Forty percent. 40%. 40 percent. Forty %. No matter how you phrase it, 40 percent is a crucial figure for mid-size trucks, as it’s the percentage of sales increase from 2014 to 2015 in the segment (253,826 to 357,406*). Who deserves the credit for this increase is up for debate.
On one hand, GM can certainly claim its share of the credit by introducing a new truck platform shared on the GMC Canyon and the Chevrolet Colorado, the latter of which won our 2015 Mid-Size Truck Shootout
. Then again, Nissan and Toyota deserve their share of praise for keeping the segment afloat after most manufacturers left it for dead.
It’s hard to pinpoint exactly why mid-size truck sales, like the automotive industry as a whole, were up last year. A rebounding economy helped, as did lower fuel prices. And it appears GM’s re-entry didn’t hurt anything other than Nissan’s market share a little bit. The head-scratcher was really Toyota, with a 10-year-old product, having its best sales month for Tacoma ever – and that was prior to the new 2016 model being launched.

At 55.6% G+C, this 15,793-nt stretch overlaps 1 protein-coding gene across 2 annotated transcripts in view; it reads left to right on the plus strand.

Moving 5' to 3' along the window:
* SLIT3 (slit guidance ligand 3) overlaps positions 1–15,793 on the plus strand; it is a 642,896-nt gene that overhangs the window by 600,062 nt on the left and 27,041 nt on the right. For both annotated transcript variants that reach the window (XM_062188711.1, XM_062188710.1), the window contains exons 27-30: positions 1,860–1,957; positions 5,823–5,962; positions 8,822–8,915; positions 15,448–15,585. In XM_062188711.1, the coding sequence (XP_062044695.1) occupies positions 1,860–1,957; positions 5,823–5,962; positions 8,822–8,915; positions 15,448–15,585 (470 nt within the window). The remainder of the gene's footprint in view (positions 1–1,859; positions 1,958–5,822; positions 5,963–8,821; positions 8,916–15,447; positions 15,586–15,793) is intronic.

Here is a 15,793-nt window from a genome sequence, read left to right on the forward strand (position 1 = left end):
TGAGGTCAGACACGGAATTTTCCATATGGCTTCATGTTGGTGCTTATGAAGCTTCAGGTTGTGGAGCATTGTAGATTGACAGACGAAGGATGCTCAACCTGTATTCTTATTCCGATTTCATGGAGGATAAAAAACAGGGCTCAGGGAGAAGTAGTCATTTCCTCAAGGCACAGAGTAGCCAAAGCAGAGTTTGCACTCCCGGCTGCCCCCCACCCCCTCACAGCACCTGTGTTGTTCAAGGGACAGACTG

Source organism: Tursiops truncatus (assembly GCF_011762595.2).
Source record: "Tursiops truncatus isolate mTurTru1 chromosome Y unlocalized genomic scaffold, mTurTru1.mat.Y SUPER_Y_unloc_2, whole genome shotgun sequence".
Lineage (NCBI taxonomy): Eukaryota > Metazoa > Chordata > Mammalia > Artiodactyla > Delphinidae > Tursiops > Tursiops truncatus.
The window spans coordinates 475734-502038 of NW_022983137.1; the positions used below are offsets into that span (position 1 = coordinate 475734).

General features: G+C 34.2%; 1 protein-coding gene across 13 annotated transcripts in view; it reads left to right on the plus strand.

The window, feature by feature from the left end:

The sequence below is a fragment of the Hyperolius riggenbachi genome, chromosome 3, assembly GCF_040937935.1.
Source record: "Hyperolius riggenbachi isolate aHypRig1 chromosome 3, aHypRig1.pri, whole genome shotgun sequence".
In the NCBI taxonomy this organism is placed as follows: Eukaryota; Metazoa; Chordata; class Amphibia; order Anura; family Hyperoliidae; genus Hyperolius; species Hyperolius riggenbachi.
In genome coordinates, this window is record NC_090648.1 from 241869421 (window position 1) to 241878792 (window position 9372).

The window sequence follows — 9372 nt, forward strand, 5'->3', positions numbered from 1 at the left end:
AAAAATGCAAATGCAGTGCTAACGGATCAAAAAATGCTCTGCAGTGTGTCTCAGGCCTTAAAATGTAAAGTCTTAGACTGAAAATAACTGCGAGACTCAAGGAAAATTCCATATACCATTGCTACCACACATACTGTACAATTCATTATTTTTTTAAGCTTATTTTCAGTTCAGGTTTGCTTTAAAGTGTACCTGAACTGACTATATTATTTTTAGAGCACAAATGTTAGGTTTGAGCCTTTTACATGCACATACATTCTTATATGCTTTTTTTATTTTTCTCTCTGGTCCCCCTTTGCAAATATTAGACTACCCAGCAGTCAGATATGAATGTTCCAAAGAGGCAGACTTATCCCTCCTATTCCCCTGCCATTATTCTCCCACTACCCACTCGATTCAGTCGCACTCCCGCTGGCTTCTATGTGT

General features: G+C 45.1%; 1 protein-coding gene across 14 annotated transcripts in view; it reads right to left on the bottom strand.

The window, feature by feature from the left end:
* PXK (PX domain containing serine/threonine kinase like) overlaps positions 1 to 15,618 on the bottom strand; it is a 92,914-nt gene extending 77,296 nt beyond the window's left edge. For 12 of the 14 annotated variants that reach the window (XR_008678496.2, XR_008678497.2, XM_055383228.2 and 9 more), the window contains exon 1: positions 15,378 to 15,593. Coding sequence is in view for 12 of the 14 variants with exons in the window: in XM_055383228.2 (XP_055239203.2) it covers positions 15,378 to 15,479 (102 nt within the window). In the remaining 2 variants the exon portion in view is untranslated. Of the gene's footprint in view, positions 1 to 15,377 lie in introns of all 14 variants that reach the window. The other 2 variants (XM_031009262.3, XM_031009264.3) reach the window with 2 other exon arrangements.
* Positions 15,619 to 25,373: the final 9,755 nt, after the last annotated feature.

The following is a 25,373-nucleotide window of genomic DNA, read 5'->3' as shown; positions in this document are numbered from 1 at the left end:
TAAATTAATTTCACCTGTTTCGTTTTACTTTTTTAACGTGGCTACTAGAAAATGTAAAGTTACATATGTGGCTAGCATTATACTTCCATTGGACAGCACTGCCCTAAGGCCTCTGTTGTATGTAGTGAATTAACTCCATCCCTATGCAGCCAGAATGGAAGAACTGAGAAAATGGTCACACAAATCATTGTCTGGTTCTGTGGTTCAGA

This growth means good things for you, the truck buyer, for one simple reason: competition breeds innovation. This year’s 2016 Mid-Size Truck Shootout is evidence of that, as we have one all-new truck in the Tacoma and a first-ever diesel engine for the U.S. in the GMC.